Eureka! Emergent means beginning to arise and emergency means arising unexpectedly.

Resolution: Use emergent to mean emerging (as in Dorland’s section definition of “coming into being through consecutive stages of development, as in emergent evolution”) and emergency to mean an unexpected event that calls for immediate attention.

But then what about urgent?

Urgent

Neither Dorland’s nor Stedman’s defines the term urgent.

Merriam-Webster’s Collegiate Dictionary defines urgent as “calling for immediate action.”

So, can urgent and emergency be used interchangeably? The Children’s Hospital of Wisconsin website provides a list of surgery types. It groups urgent or emergency surgery and defines it as surgery “done in response to an urgent medical need, such as the correction of a life-threatening congenital heart malformation or the repair of injured internal organs after an automobile accident.”6 However, the website Trivology.com states, “There is major difference between elective, urgent, emergency surgery. In urgent surgery we can wait until the patient’s health is unwavering but it has to be performed in 1-2 days. But emergency surgery needs to be performed without any impediment otherwise there will be colossal risk to patient’s life.”7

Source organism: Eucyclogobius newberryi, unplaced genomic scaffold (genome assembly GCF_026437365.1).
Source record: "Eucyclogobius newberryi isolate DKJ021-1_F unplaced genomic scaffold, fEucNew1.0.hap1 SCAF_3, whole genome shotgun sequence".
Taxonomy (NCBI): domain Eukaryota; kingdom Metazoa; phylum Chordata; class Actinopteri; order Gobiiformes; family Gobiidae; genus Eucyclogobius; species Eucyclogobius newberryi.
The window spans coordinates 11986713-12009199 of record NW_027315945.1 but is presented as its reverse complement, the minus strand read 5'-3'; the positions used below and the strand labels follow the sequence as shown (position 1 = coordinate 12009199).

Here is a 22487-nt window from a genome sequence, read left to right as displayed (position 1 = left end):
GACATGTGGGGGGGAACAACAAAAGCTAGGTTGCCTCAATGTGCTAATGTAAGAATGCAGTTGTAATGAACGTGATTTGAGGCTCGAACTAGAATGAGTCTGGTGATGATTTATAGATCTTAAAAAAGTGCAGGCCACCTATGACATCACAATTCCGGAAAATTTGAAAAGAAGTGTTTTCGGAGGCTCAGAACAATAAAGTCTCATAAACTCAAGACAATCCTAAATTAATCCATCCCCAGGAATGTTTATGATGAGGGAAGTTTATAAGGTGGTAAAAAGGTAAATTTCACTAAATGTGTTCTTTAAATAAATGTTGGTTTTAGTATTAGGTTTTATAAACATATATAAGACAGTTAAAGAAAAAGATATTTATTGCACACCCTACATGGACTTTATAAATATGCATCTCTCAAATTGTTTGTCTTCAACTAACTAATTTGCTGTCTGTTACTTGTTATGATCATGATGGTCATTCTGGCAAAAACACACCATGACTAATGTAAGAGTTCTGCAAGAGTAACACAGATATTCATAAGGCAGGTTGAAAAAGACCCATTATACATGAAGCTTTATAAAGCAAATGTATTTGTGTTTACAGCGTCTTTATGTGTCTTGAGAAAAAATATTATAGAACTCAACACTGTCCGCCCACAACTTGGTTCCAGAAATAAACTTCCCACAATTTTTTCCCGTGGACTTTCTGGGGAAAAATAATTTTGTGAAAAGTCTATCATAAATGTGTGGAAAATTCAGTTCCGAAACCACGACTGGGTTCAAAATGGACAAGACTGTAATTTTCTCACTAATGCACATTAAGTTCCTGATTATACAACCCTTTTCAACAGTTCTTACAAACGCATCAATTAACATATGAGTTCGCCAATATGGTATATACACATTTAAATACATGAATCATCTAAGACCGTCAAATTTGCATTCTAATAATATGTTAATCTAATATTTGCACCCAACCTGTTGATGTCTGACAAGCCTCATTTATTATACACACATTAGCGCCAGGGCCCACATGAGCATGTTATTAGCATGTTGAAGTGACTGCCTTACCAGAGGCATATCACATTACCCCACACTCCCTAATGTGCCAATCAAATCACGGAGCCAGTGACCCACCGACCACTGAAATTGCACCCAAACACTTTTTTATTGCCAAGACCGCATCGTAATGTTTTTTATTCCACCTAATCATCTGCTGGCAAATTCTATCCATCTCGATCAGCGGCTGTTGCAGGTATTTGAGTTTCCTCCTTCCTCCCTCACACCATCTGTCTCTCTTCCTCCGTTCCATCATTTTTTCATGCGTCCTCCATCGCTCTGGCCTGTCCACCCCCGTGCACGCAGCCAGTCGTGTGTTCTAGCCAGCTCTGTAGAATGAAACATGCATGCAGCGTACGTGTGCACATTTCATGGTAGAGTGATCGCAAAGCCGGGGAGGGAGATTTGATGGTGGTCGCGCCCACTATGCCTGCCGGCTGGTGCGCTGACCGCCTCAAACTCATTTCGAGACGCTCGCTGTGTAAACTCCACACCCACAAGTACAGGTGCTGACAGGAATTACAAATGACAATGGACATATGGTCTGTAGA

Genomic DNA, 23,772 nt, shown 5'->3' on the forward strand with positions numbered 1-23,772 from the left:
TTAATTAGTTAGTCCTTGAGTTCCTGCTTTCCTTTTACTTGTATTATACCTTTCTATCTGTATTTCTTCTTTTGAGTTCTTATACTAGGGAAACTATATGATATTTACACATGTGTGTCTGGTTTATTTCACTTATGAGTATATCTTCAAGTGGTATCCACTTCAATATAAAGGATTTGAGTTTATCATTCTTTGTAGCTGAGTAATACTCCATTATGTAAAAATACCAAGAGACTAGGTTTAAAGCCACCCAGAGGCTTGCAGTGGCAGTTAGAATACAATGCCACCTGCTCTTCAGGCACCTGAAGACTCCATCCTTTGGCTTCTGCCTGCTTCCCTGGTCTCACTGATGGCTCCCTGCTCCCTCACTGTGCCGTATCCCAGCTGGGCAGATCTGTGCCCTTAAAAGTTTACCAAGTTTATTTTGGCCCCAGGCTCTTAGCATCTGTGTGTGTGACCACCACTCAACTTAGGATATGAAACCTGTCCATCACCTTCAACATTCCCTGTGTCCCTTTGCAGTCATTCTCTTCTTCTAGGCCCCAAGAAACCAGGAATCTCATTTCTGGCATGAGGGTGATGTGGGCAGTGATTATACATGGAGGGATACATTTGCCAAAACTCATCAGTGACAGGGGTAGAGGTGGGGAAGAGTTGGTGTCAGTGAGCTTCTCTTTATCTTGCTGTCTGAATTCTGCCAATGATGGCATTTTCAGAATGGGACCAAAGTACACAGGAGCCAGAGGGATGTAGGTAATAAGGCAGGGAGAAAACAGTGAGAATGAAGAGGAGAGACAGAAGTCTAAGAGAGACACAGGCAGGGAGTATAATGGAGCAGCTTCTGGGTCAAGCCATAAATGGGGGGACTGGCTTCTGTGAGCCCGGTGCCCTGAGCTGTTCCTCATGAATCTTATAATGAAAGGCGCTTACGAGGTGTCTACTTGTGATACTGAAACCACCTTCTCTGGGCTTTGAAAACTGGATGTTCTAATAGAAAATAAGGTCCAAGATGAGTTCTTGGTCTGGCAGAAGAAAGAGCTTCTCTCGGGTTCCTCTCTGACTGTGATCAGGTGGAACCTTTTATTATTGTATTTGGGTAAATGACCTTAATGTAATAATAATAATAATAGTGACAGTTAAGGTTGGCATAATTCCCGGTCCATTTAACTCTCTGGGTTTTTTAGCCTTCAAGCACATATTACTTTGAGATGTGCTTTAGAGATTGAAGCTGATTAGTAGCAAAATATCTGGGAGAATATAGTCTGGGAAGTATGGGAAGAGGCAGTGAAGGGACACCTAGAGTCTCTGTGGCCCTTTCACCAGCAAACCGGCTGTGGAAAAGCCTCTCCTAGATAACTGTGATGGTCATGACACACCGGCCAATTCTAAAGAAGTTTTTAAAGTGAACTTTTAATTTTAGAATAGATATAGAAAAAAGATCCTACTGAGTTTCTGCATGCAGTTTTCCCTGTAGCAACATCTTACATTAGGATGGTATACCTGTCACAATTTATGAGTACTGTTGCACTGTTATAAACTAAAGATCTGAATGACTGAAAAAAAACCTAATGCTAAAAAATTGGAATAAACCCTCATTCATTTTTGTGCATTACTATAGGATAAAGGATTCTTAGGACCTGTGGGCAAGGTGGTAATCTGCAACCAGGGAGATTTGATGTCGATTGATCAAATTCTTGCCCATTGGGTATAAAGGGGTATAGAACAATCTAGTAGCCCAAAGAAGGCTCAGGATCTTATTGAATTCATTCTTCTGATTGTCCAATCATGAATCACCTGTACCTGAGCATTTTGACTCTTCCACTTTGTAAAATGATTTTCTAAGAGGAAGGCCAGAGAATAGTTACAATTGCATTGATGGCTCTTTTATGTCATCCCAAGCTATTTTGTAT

Therefore, in medical editing, be careful of changing emergency to urgent because emergency means immediate attention is required and urgent indicates quick but not immediate action is required. There is no such thing as emergent surgery unless you mean surgery that is just beginning.

Resolution: Although emergent and urgent both indicate calls for swift action, urgent is more, well, urgent.